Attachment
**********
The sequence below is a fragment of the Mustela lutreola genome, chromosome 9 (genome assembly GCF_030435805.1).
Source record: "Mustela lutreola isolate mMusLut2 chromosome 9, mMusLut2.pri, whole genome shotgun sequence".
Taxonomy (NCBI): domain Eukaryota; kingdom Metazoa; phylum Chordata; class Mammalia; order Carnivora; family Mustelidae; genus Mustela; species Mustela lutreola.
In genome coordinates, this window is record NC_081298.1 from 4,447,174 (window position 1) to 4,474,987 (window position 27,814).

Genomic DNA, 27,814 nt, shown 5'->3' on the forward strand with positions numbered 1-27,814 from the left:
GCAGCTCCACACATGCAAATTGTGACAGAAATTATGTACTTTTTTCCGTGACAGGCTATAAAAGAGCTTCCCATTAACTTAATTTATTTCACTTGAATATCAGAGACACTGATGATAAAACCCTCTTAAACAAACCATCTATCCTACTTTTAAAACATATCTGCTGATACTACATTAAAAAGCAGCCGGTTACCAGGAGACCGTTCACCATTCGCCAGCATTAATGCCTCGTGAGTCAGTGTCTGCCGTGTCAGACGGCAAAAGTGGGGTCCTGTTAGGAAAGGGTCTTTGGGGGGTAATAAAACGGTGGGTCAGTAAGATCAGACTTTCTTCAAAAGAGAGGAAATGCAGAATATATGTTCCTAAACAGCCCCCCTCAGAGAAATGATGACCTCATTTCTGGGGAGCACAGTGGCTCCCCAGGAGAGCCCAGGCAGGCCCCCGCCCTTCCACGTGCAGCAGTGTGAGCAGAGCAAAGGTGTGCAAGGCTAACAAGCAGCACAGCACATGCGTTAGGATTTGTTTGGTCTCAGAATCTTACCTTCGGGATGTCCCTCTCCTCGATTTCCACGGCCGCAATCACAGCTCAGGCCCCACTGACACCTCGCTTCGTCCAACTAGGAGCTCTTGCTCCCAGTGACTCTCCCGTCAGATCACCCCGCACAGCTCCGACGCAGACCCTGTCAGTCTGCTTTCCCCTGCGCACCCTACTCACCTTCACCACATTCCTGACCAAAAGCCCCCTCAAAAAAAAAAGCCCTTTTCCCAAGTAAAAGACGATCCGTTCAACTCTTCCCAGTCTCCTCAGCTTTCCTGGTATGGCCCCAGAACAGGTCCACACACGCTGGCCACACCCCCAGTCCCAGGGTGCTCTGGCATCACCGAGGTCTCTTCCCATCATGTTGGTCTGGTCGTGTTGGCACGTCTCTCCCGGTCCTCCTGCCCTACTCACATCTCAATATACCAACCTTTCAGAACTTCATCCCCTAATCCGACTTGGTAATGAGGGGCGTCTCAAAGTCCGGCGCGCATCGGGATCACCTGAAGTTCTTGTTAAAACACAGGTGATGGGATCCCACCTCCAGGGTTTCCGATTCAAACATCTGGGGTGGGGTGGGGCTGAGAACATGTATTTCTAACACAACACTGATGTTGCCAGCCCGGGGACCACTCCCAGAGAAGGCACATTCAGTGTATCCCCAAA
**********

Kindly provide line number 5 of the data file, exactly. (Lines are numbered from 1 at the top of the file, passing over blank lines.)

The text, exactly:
Genomic DNA, 27,814 nt, shown 5'->3' on the forward strand with positions numbered 1-27,814 from the left: